A federal agency is asking the public to submit scientific data on the potential benefits of marijuana for people with acute pain and migraine headaches.
In two notices published in the Federal Register this month, the Agency for Healthcare Research and Quality (AHRQ) said it is conducting a review of treatment approaches to the two health conditions, with a particular focus on alternatives to opioids. Both listings specifically include cannabis as an example of a therapy the government would like help investigating.
The agency, which is a division of the Department of Health and Human Services, said it “is dedicated to identifying as many studies as possible that are relevant to the questions for each of its reviews.”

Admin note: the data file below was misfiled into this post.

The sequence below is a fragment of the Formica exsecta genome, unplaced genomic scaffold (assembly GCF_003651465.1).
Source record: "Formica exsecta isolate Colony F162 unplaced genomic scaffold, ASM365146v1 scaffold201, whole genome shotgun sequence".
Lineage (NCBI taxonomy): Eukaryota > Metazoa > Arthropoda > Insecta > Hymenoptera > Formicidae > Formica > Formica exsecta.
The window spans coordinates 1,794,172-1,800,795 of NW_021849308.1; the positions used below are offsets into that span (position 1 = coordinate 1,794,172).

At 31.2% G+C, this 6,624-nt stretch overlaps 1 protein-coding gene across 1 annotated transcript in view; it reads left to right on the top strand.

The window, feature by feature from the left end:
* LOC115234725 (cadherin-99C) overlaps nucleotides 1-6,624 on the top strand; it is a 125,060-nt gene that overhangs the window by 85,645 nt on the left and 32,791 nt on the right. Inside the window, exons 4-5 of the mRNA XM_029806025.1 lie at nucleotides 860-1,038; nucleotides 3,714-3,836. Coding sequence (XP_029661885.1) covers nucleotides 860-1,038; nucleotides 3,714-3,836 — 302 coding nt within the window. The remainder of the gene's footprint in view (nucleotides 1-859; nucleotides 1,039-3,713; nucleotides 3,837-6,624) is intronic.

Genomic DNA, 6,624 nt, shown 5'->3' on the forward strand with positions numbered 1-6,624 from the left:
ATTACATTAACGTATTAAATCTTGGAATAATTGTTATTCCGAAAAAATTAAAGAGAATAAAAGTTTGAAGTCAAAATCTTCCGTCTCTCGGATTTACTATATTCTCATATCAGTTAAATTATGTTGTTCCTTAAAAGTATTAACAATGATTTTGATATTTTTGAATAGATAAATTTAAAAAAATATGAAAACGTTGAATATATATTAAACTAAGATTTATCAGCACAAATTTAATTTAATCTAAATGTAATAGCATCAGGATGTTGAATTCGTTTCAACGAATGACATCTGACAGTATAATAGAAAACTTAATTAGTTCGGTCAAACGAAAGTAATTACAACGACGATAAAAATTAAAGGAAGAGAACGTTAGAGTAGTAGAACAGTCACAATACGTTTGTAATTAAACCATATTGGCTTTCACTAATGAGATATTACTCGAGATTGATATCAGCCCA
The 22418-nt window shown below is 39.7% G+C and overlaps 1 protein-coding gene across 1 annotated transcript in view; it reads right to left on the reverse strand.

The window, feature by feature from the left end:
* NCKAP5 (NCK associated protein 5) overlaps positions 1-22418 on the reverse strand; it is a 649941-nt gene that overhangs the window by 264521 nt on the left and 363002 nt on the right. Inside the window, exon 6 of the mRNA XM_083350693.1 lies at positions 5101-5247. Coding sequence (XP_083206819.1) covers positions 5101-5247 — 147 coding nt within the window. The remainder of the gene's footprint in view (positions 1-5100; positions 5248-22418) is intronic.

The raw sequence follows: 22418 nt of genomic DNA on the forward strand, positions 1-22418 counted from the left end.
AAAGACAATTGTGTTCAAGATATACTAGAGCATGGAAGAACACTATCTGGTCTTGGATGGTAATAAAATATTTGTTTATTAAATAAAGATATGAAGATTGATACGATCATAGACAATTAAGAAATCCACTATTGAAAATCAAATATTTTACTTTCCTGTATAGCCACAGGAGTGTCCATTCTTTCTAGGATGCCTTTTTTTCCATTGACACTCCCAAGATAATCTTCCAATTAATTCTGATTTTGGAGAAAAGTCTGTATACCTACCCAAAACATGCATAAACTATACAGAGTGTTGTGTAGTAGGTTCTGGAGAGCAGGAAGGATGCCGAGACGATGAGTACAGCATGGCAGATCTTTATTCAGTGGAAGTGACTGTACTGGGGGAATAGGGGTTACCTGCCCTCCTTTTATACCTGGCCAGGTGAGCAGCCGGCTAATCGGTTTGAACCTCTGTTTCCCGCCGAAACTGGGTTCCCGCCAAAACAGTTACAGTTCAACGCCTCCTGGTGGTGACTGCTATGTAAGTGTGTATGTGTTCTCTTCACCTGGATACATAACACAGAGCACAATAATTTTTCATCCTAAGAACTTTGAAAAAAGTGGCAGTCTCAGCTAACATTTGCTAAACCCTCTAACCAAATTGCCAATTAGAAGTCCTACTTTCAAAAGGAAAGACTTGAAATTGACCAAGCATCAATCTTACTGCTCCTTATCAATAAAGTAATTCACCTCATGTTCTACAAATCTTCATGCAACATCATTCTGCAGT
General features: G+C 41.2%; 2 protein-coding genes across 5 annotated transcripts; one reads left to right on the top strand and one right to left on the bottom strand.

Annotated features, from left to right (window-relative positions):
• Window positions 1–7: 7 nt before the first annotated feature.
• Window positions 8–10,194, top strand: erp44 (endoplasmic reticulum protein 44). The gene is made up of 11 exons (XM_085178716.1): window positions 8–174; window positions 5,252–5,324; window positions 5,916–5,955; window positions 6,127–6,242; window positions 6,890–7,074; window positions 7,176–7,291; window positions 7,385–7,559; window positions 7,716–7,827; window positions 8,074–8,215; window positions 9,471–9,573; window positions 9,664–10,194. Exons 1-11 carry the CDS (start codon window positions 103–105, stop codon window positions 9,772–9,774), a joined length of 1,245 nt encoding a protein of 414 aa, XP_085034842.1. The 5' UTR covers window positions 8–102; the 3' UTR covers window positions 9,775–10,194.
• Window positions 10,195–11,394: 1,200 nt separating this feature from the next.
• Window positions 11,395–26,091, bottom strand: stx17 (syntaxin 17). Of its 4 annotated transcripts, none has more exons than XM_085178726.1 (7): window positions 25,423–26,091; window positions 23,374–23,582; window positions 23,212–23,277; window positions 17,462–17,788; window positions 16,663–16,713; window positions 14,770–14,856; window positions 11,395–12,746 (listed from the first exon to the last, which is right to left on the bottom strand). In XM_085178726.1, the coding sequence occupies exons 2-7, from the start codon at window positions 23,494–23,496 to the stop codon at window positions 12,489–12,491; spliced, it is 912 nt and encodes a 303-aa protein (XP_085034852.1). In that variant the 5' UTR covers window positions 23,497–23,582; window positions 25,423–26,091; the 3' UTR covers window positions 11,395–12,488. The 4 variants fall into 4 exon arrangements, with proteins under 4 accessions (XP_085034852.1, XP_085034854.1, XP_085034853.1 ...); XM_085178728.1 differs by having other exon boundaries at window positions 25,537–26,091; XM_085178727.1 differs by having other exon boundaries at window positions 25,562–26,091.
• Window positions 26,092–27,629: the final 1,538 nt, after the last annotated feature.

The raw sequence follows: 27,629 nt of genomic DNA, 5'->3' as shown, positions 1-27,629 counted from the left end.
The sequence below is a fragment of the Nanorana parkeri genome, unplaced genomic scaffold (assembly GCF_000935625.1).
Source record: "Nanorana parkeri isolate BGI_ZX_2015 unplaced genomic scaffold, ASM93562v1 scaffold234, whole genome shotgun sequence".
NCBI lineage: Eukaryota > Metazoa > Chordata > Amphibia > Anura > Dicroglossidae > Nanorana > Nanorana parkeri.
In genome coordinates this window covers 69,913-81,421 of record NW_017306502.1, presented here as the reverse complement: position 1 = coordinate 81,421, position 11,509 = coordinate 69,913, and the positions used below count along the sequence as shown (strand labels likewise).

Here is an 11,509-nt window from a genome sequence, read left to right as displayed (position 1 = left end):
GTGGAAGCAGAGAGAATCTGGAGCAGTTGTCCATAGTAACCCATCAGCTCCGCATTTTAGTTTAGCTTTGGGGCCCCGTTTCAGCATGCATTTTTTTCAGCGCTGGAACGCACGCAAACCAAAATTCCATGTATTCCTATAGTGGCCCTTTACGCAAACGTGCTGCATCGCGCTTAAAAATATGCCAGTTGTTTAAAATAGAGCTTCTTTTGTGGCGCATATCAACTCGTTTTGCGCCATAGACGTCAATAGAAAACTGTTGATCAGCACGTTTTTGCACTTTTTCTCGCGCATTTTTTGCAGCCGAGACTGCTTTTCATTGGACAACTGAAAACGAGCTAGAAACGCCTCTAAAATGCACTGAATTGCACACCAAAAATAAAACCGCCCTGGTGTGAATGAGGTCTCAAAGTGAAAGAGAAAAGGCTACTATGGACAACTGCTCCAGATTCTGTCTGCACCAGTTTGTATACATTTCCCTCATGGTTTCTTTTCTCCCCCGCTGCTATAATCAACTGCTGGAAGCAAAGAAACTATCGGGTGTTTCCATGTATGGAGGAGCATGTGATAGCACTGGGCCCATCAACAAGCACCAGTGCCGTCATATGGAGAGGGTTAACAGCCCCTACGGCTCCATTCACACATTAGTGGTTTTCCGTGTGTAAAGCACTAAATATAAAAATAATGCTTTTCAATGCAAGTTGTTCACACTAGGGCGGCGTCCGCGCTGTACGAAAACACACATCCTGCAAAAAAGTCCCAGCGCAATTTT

“In order to do so, we are supplementing the usual manual and electronic database searches of the literature by requesting information from the public (e.g., details of studies conducted).”
Of particular interest to the federal research agency are the “comparative effectiveness” and health risks of opioid treatment versus alternatives such as marijuana in the treatment of acute episodic migraines and acute pain.
AHRQ has made similar requests in the past, soliciting scientific information about the potential use of cannabinoids in the treatment of chronic pain and Alzheimer’s disease, for example.
While scientists have made progress in researching various medical applications for cannabis, there’s widespread recognition that federal law is inhibiting research, as designating marijuana as a Schedule I drug makes the process of obtaining it for studies onerous. A congressional subcommittee discussed those limitations at a hearing last week.